Strictly speaking, these aren’t ALL armageddon books. I’ve included some excellent examples of war, pestilence, murder, and a torch-toting book-burning Caesar. Just to keep things, you know, light.
Of course, hiding from contagion isn’t funny. But excessively indulging in Netflix, Apple TV and the CBS and Disney apps has its limits. There just aren’t enough episodes of Picard, Masked Singer, Avenue 5, Mandalorian, and The Marvelous (and I do mean marvelous) Mrs. Maisel. When the bingeing has been debauched what’s left? Maybe a cocktails mixology lesson on Masterclass? Watch all the Marvel movies (again) in the proper order? Or maybe…
That’s right Johnny, it’s time to catch up on your reading.
I admit reading stories about eschatology, butchery, mayhem and “the end of everything” during a time of plague is a bit like watching Air Disasters while flying to Hawaii. But as art does, it gives us a chance to see how others (real and imagined) deal with marooning, pyroclastic flows, epidemics, pirates, aliens, and yes… perfumers with a penchant for putrescence.
The Scarlet plague — Jack London |Plague and apocalyptic literature is nothing new. However, what might surprise you is a piece written in 1912 by the man most famous for Call of the Wild. The premise: The story is set in 2013 when a strange disease originating in San Francisco, wipes out human civilization. The format of this story provides an illuminating template for anyone writing about “the end”.
War of the Worlds — HG Wells | Look closely at WHAT defeats the aliens. Forget the Tom Cruise movie. This classic is much better. “No one would have believed in the last years of the nineteenth century that this world was being watched keenly and closely by intelligences greater than man’s and yet as mortal as his own.”
Fear — Gabriel Chevallier | A most exquisite description of trench warfare by a man who survived WWI. Hat tip to Roger Waters for quoting from this book, which is how I got turned onto it. The book is so graphic it was suppressed during WWII. Messier Chevallier also produced a humorous book called Clochemerle which is not an armageddon book, but rather a very humorous look at French provincial life, bawdy sex, and gossip. Lovers of French culture shouldn’t miss Clochmerle.
Krakatoa – Simon Winchester | “The most devastating volcanic event in modern recorded history.” In 1883 the Krakatoa eruption killed more than 36,000 people. This was the first global catastrophe to take place in the aftermath of the invention of the submarine telegraph. People all around the world became aware of the explosion in an instant, giving rise to the global village that put our burgeoning scientific ignorance under a microscope.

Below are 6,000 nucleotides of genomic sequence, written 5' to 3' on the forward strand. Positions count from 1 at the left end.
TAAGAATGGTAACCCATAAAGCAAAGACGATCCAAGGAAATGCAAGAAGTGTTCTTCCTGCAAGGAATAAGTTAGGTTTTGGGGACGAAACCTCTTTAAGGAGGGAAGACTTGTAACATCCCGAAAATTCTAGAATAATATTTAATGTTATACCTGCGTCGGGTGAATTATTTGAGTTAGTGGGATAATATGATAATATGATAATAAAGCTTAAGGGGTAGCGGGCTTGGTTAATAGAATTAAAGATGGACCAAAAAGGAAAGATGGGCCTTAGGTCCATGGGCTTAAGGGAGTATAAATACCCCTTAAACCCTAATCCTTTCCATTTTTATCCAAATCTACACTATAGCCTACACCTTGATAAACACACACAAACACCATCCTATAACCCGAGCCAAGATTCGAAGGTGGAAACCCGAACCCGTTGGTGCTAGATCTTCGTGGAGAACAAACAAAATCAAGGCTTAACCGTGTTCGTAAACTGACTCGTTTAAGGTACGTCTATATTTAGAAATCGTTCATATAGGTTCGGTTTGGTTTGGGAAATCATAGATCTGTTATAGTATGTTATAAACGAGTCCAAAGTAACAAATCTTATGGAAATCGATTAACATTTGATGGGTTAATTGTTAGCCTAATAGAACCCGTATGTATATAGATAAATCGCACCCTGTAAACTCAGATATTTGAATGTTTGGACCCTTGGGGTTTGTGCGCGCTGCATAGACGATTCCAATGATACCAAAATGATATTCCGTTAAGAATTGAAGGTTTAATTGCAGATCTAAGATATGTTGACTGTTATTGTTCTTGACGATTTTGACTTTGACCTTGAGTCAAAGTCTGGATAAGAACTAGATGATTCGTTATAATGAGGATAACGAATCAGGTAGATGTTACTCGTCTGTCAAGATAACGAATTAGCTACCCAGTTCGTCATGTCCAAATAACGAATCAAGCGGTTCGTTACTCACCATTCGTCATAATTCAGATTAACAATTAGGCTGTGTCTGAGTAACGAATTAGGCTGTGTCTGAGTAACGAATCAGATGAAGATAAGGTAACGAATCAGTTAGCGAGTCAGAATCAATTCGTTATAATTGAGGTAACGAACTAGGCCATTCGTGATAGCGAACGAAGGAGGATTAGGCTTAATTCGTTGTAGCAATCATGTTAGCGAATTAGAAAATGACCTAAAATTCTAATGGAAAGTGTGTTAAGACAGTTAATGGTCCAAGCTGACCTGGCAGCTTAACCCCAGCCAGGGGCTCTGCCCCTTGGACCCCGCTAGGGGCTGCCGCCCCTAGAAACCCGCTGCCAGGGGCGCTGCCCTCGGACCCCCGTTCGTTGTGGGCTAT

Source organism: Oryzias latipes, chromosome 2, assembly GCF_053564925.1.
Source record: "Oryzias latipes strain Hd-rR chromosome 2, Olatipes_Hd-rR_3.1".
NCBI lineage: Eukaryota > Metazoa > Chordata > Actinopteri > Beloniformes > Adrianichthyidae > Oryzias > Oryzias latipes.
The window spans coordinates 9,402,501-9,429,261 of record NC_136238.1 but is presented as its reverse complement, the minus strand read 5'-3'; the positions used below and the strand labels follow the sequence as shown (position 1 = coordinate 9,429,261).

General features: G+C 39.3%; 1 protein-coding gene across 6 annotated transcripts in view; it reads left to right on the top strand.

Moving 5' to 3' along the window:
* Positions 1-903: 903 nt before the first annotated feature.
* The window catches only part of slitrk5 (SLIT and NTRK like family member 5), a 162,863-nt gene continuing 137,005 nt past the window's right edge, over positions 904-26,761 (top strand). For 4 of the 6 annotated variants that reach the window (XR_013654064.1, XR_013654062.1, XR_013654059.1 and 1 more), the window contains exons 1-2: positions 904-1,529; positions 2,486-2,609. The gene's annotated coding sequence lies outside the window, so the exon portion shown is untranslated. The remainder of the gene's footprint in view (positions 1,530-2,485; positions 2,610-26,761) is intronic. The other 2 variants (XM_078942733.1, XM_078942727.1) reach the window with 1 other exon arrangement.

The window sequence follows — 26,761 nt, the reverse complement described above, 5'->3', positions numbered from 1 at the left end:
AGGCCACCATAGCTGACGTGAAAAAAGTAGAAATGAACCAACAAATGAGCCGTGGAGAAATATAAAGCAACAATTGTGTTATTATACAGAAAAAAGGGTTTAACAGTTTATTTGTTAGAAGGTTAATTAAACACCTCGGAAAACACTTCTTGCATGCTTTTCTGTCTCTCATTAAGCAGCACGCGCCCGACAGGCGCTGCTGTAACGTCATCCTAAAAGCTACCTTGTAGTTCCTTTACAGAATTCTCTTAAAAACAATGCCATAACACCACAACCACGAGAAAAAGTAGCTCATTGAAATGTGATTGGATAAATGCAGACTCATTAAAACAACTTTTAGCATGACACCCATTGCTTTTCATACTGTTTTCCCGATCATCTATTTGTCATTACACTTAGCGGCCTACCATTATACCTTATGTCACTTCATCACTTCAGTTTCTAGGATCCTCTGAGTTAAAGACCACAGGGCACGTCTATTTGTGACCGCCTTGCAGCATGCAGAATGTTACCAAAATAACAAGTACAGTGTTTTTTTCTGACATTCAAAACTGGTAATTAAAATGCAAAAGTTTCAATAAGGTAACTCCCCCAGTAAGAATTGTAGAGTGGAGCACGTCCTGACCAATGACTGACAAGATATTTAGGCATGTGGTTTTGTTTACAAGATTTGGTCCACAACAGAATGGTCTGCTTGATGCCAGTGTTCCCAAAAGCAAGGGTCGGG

Scatter, Adapt, and Remember: How Humans Will Survive a Mass Extinction — Annalee Newitz | At one point nearly 95% of all species on this planet were wiped out. Sixty-five million years ago the dinosaurs bit it. Before that, we had “The Great Dying.” Somehow humans (and the creatures from which we evolved) managed to survive 5 extinction events. Are we on the brink of the 6th? This is not necessarily a prepper’s guide to surviving the end of the world. But this book is full of gems like: “History of Mass Extinctions,” “Lessons from Survivors” and “How to Build a Death-Proof City.” Ps. I have a mad crush on this author. Check out her other books including this killer piece of hard science fiction: Autonomous.
The Ghost Map: The Story of London’s Most Terrifying Epidemic-and How It Changed Science, Cities, and the Modern World — Steven Johnson | Children are the gateway to pandemic. A baby poops. People die. Cholera in London. 1800. How they traced the disease to its source. Is this why tea (boiling water) became so popular in the UK?
The Rise and Fall of Alexandria: Birthplace of the Modern World — Justin Pollard and Howard Reid | The largest library collection in the ancient world reduced to ashes seems like a perfect fit in this armageddon list. Alexandria was the epicenter of knowledge hundreds of years before and after the birth of Christ. A refreshing historical portrait.
Under the Dome — Stephen King | You wake up and suddenly the little town you call home has been sliced in half by an invisible, impenetrable dome. Perfect reading while in quarantine.
Perfume: The Story of a Murderer — Patrick Süskind | This is the antithesis of social distancing. The last book I read that was this olfactorily satisfying was a scratch and sniff. A sinister murder mystery that’s impossible to put down. However, you may never look at a phial of perfume the same again.